The press started noticing air quotes around 1990; in the early days they were associated with the likes of David Letterman, Jerry Seinfeld, Bret Easton Ellis, and other representatives of the culture of ironic self-consciousness that bloomed in the yuppie era (before there were hipsters, there were yuppies). One tried to demonstrate that one was fully aware that everything one said was subject to questioning and critique, and to forestall it by acknowledging it, not to say wallowing in it, before one’s hearers even had a chance (cf. “what’s your point“). In the arts, one focused obsessively on the act of creating rather than actually creating anything, in the manner of television pioneer Garry Shandling — before Seinfeld but after Letterman — who went to his reward recently. Everyone got tired of this jokey, stagey, heavy-handed irony after a few years, but sincerity has never been the same since, and we must remain aware at all times of the futility of everything we say and do. No wonder no one accomplishes anything any more.

Today, air quotes always signal derision, or at least skepticism, toward the expression they surround. They make a straightforward non-verbal substitute for “so-called” or the now defunct “quote-unquote.” When you get tired of using your words, use your hands.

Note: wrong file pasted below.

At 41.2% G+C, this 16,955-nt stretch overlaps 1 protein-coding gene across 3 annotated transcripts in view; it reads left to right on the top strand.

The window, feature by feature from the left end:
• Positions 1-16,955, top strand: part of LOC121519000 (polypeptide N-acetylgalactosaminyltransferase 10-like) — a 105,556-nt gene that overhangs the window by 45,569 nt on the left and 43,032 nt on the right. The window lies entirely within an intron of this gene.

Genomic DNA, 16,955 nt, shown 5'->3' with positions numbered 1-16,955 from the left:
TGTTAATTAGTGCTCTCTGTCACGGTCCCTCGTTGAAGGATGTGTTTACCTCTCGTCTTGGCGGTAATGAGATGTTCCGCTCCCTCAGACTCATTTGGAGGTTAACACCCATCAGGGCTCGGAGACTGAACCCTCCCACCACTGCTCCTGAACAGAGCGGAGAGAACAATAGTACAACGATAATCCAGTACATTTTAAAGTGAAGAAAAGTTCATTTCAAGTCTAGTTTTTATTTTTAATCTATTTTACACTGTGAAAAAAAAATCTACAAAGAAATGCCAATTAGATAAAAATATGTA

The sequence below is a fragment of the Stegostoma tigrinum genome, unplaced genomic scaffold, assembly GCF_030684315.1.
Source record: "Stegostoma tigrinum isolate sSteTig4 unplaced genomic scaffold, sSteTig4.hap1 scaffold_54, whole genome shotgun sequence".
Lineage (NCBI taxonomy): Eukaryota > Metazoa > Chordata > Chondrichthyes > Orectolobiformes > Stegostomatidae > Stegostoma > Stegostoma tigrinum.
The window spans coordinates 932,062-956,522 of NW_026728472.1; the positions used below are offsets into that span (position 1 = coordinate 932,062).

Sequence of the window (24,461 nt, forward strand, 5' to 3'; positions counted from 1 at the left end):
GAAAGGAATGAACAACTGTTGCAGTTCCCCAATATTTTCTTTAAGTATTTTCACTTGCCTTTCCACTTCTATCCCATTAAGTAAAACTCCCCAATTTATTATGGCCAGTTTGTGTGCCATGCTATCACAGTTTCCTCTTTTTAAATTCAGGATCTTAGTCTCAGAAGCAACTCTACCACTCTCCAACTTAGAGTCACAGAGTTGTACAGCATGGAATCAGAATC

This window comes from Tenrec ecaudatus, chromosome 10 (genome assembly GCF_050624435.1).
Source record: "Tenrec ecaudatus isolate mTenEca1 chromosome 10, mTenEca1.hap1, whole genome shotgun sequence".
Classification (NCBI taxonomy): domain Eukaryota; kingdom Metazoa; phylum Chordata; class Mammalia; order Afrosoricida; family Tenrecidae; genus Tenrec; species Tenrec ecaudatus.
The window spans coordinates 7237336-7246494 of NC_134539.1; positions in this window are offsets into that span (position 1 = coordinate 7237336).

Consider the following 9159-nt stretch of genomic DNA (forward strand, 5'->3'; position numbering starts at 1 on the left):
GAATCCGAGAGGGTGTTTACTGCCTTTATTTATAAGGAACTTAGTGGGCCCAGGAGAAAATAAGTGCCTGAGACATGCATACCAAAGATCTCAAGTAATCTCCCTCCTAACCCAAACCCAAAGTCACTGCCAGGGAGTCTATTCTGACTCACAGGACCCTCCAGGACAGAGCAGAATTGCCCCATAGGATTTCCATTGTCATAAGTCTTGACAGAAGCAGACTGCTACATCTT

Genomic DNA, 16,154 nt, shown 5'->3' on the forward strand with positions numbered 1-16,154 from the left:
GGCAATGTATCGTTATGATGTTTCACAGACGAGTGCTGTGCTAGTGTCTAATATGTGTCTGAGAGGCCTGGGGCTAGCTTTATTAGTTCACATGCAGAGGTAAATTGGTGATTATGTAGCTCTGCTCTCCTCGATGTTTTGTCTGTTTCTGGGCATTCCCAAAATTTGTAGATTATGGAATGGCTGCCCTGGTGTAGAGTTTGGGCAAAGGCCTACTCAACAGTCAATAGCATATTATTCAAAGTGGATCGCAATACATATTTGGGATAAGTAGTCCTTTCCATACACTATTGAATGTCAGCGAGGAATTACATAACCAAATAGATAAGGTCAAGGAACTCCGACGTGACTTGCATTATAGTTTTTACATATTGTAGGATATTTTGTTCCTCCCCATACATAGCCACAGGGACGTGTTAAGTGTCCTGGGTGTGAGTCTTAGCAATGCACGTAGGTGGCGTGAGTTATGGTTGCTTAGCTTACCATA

scare quotes

(1990’s | academese)

Scare quotes may just be the print equivalent of air quotes. But while air quotes may theoretically be innocent, scare quotes by definition cannot be. And while it is normally obvious to everyone watching when a speaker uses air quotes, writers may not get to decide whether their punctuation constitutes scare quotes or not. Someone else — usually someone who feels aggrieved — may declare them such.

Scare quotes may not indicate direct attribution, but they invariably proclaim that the expression within is unfit (or inappropriate, as we say nowadays). Maybe it’s noxious, or discriminatory, or wrong-headed, or simply fails to capture the full import of the situation. Scare quotes bear malice aforethought and provide occasion all by themselves for argument. Never mind what I actually said; how dare you call it into question. From the other side: I may not agree with what you say, but I will defend to the death my right to enclose it in scare quotes.

I encountered the expression first in academic contexts, and LexisNexis concurs; the first instance shows up in a letter to the New York Times written by a philosophy professor in 1983. Professors spend a lot of time examining suspiciously the words of others, and that sort of suspicion is a necessary precondition for the use of scare quotes. If you look hard enough, you can find some objectionable term; with a little practice, you need not look very hard.